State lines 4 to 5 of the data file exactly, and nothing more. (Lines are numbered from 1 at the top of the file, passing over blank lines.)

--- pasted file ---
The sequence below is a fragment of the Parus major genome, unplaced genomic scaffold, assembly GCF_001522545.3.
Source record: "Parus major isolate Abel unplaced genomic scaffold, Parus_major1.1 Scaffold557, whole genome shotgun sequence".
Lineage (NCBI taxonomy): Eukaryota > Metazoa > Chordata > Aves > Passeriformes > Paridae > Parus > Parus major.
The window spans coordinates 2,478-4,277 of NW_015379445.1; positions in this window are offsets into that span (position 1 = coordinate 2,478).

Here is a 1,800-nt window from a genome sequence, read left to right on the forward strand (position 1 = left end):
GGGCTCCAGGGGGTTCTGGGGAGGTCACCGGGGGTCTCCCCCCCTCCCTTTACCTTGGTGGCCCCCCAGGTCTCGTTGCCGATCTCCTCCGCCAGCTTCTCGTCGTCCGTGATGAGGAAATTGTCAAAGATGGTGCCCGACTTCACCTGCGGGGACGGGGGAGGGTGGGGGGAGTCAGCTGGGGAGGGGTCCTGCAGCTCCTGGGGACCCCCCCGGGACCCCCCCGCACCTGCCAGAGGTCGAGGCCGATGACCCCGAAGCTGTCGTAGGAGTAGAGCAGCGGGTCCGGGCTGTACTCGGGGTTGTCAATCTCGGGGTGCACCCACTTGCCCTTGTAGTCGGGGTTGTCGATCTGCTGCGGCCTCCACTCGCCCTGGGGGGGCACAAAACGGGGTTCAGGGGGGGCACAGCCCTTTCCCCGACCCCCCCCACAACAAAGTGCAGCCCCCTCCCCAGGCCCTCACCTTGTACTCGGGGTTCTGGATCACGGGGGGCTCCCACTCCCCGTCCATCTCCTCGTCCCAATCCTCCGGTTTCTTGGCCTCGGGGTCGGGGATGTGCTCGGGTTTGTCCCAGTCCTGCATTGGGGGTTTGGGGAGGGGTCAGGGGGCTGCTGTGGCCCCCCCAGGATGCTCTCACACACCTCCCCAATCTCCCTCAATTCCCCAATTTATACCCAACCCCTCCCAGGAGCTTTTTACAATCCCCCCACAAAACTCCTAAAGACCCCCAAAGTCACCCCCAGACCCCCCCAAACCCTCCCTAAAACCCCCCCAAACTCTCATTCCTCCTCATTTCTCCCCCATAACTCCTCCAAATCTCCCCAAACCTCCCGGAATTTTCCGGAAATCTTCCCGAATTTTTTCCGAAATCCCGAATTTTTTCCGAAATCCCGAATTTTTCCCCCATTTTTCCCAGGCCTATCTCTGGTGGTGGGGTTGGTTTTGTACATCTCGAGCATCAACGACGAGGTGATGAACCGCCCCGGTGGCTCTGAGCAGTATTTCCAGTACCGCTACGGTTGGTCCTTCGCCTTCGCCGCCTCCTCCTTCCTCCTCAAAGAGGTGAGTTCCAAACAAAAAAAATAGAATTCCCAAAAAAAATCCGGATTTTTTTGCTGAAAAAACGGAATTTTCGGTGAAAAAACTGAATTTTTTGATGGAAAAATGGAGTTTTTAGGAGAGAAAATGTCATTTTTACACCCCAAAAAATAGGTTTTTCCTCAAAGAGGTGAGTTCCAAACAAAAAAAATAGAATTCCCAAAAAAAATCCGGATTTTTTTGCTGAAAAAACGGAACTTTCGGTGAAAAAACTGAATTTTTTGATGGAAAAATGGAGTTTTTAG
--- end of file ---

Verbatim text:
The window spans coordinates 2,478-4,277 of NW_015379445.1; positions in this window are offsets into that span (position 1 = coordinate 2,478).

Here is a 1,800-nt window from a genome sequence, read left to right on the forward strand (position 1 = left end):